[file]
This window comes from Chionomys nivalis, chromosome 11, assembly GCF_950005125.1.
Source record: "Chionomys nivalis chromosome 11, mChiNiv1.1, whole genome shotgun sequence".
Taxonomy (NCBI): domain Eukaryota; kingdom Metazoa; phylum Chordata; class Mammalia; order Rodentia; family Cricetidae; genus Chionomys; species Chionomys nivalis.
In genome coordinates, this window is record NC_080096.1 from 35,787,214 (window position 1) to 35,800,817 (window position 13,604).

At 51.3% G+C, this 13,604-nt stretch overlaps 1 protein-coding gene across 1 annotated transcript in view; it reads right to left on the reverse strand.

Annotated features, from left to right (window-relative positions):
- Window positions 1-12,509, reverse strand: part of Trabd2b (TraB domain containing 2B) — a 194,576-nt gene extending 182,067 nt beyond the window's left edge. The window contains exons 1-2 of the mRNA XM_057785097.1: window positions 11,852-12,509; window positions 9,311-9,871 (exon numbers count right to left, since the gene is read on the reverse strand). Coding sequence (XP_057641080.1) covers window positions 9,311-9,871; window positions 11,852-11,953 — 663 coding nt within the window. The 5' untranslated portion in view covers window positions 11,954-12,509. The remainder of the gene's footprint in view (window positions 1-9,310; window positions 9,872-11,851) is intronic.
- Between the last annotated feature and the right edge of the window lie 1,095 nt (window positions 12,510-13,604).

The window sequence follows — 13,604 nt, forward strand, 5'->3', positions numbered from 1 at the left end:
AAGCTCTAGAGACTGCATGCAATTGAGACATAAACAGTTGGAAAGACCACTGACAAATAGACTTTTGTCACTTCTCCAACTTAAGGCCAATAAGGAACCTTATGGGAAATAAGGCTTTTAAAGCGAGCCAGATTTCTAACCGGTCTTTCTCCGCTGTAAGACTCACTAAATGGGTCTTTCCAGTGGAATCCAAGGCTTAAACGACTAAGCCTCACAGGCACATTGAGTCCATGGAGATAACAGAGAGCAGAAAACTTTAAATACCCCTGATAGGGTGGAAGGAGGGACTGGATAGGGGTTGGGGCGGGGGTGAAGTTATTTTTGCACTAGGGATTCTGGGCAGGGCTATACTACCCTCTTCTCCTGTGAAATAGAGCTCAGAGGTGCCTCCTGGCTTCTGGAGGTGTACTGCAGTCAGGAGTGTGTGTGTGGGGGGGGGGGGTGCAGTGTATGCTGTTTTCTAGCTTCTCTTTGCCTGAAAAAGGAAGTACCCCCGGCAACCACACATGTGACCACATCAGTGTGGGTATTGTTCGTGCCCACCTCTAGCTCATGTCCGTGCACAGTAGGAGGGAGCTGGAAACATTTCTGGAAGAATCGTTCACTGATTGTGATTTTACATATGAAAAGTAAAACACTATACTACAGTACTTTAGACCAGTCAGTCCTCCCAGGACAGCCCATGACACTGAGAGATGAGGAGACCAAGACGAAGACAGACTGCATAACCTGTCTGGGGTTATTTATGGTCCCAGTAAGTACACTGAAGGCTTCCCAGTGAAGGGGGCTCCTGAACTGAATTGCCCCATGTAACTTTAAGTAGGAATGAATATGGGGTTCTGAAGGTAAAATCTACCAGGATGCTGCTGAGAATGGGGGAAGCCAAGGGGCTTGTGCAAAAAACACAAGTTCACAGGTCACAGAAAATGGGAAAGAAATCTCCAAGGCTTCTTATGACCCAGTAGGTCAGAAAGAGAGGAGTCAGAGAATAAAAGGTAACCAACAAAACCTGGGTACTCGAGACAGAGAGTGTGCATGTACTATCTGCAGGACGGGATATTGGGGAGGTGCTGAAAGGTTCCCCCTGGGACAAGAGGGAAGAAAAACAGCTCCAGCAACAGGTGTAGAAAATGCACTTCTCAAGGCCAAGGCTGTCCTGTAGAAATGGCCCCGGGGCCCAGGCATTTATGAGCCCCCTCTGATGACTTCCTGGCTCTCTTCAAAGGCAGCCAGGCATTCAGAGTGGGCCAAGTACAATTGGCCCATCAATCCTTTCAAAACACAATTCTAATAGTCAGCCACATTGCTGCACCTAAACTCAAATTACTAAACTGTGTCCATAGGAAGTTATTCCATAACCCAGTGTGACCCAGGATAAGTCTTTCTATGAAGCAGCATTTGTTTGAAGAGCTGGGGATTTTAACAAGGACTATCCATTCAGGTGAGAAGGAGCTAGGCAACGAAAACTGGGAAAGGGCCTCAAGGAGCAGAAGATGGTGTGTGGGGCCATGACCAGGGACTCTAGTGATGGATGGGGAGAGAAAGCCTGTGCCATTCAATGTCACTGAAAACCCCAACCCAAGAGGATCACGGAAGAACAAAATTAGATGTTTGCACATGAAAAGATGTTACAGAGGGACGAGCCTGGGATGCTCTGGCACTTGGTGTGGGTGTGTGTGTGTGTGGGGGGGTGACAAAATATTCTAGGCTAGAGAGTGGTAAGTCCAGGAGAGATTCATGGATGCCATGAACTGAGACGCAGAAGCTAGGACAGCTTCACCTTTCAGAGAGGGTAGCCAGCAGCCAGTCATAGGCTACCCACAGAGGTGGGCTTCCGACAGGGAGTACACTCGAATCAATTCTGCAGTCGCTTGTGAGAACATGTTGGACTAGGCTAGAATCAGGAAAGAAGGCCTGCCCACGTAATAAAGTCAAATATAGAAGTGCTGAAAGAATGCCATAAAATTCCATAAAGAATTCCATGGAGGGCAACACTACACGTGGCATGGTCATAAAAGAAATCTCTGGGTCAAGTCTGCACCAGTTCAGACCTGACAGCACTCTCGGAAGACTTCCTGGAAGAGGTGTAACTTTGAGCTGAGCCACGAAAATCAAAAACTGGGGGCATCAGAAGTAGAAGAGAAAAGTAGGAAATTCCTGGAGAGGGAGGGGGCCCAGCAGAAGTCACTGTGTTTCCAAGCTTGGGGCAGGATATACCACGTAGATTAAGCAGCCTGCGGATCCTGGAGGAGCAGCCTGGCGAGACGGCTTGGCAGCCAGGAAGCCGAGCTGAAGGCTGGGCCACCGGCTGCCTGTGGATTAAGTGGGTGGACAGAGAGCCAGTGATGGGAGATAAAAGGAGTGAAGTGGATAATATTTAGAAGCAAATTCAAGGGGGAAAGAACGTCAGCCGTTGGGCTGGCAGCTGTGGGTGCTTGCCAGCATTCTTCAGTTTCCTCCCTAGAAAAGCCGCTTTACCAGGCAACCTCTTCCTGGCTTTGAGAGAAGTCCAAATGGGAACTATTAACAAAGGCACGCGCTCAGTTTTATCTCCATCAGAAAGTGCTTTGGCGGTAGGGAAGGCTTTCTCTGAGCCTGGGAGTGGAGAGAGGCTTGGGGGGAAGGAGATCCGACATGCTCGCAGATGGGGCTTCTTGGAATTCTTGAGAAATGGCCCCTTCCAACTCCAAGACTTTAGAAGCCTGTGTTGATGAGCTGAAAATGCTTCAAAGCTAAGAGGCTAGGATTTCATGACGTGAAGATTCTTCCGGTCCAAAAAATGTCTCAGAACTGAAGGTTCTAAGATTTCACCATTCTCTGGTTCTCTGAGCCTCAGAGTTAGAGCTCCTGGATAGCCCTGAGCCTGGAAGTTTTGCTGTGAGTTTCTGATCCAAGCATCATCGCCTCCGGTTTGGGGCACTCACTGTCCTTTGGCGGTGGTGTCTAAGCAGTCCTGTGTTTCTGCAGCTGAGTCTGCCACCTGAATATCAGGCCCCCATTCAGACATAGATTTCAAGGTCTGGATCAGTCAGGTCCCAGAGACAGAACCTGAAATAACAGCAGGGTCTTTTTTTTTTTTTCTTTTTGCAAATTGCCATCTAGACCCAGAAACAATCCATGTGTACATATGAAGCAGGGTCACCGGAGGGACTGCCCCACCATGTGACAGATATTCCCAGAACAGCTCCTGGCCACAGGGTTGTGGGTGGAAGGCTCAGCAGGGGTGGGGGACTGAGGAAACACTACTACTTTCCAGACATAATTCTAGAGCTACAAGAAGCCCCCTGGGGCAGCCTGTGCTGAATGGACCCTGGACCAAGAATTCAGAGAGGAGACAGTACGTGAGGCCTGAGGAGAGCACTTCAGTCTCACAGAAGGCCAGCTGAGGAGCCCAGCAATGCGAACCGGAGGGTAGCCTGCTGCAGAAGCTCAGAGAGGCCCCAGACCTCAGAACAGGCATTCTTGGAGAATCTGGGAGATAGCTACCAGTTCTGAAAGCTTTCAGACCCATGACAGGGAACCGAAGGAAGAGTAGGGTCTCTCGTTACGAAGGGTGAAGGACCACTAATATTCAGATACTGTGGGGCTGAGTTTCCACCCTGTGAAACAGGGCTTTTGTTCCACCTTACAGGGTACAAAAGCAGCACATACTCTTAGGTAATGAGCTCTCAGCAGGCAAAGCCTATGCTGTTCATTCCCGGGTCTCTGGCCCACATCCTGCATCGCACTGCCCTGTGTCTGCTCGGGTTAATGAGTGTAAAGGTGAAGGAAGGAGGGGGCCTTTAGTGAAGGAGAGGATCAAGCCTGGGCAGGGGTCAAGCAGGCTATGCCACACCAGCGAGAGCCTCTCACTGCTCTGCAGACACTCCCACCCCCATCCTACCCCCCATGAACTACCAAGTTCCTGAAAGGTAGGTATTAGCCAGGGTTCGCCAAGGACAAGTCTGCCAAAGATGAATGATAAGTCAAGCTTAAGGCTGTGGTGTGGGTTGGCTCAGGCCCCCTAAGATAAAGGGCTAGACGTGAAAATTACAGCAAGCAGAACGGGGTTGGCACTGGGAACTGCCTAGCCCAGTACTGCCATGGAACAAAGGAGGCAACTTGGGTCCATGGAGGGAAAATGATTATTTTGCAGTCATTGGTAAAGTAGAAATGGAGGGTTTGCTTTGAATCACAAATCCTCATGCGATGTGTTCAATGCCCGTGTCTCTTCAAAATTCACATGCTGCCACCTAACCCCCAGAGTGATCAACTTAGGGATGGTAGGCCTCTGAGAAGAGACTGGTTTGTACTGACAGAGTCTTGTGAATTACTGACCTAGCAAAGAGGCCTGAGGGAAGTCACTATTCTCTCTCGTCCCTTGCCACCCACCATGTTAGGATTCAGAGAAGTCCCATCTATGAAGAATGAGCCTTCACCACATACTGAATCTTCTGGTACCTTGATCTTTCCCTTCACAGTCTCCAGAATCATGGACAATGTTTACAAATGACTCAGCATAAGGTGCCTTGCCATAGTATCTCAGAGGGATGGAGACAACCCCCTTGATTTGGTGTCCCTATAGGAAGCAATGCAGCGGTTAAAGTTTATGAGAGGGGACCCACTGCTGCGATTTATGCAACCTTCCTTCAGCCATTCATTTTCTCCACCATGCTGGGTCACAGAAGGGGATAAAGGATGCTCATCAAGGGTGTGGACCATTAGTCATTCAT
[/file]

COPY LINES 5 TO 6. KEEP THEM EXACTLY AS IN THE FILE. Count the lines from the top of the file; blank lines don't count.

At 51.3% G+C, this 13,604-nt stretch overlaps 1 protein-coding gene across 1 annotated transcript in view; it reads right to left on the reverse strand.

Annotated features, from left to right (window-relative positions):